2019 saw America’s Customs and Border Protection (CBP) seize a wide array of counterfeit sneakers, including a $3 million USD bust in August and October’s $2.2 million USD fake Nike seizure. To cap off the year, Quartz reported on an unsealed federal complaint, revealing that the agency procured over 20 boxes of fake goods from a single supplier, boasting a combined street value of over $472 million USD.
Seized between February 2012 and December 2016, the 22 boxes of fake Nike and Louis Vuitton footwear have been traced to a single defendant, identified as Qing Fu “Ray” Zeng, who CBP has since been associated with an additional 107 storage boxes of illegitimate shoes.
The CBP’s complaint continues by exploring the methods that Zeng utilized to import, store and distribute the illicit wares. These included altering paperwork, faking addresses and purchasing a variety of self-storage facilities across New York, with communication handled through burner phones and email addresses disguised to look like a legitimate company. Once stored in Brooklyn, Long Island and Queens, the counterfeit shoes were then portioned out to sellers.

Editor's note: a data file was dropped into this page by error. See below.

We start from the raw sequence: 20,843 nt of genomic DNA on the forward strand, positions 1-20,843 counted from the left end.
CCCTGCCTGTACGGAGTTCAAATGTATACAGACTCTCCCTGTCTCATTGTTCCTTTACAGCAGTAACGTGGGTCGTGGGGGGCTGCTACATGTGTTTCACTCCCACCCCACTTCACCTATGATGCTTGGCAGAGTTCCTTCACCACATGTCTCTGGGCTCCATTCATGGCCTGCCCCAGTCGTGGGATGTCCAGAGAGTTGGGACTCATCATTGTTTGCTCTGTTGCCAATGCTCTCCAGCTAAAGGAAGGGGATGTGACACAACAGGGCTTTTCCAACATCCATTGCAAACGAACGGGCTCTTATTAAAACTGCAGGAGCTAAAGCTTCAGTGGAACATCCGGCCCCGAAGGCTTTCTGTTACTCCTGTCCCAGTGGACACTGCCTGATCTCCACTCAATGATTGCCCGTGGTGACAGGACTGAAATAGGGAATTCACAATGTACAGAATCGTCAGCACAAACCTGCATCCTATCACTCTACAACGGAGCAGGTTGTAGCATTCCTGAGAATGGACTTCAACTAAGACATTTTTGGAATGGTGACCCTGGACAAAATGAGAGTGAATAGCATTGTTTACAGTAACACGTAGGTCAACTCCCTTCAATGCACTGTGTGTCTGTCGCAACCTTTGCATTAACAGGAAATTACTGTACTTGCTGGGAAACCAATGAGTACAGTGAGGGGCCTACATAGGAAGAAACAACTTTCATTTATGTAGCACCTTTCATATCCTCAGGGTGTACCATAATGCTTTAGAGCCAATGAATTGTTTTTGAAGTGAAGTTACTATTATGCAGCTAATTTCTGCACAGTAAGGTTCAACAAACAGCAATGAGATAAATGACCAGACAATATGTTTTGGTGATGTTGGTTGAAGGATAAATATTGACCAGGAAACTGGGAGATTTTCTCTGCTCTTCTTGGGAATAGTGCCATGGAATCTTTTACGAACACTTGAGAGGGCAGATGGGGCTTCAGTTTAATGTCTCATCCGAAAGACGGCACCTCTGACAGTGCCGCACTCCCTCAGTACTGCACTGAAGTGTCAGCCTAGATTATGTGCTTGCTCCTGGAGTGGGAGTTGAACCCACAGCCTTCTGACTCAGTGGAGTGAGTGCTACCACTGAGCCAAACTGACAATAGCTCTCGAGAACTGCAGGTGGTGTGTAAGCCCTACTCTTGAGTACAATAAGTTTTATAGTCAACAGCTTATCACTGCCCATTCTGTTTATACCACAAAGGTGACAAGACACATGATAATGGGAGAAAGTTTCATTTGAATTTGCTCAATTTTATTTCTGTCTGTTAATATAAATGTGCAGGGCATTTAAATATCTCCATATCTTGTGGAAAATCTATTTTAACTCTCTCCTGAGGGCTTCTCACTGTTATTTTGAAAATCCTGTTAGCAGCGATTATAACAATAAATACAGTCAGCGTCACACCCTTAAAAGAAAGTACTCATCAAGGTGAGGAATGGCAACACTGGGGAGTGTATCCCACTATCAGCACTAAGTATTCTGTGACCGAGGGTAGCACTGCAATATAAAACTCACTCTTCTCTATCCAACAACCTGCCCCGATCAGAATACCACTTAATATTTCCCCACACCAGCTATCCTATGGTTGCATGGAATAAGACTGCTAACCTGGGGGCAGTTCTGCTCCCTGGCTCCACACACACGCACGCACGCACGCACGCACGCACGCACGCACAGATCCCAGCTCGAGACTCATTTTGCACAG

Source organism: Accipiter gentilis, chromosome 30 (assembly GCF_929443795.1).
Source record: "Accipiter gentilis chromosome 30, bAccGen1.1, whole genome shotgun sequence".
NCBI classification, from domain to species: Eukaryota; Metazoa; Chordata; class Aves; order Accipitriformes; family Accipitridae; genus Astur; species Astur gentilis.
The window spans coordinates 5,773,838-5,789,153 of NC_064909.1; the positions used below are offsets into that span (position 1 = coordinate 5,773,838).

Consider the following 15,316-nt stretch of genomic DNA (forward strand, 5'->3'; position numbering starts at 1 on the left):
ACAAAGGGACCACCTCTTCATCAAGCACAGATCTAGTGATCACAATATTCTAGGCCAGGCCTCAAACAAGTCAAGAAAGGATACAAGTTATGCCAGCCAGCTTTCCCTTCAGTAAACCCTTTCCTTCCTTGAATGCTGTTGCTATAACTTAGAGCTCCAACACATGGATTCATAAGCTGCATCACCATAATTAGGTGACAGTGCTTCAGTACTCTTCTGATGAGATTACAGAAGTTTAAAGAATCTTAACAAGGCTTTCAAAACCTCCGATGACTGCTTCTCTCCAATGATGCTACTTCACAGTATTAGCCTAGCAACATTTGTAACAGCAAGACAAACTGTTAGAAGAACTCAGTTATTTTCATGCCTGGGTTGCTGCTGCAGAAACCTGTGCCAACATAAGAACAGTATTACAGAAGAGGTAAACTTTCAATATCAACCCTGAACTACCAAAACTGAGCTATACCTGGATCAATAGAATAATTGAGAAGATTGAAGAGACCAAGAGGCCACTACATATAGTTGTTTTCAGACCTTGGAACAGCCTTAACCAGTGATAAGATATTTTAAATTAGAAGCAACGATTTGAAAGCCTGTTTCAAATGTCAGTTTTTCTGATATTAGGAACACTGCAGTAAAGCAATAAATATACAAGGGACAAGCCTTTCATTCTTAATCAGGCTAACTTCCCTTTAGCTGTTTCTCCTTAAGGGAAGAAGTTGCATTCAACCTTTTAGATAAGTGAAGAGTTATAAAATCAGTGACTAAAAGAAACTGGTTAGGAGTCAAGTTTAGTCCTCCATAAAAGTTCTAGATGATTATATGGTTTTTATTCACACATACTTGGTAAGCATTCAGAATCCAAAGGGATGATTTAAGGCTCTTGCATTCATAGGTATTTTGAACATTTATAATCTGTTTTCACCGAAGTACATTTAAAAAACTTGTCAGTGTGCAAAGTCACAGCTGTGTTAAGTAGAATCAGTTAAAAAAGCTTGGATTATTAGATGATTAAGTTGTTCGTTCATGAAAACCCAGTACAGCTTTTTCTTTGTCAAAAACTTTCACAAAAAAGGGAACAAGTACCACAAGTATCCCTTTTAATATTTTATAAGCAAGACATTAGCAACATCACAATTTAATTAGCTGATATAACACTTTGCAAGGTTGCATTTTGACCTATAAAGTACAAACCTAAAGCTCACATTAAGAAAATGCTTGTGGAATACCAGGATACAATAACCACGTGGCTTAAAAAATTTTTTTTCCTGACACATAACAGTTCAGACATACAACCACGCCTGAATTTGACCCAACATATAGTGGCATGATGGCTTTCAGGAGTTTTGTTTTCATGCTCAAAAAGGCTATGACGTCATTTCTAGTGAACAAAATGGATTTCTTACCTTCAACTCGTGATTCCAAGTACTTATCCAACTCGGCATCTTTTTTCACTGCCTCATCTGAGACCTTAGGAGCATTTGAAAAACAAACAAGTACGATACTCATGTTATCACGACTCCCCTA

The hotly-contested nature of fake goods has seemingly boosted consumer interest in counterfeits. Though demand for authenticity on the secondhand market is high, there’s also a sect of customers that actively seeks out knock-offs. Naturally, the CBP warns against this attitude. “People often make the mistake of believing that purchasing counterfeit items are a victimless crime,” said a CBP following a recent seizure. “However, these items often fund national and transnational criminal organizations, and cost taxpayers billions.”
Read the entire CBP complaint to review the extensive measures taken by Zeng and his associates.
Nike recently backed legislation aimed at further foiling counterfeiters.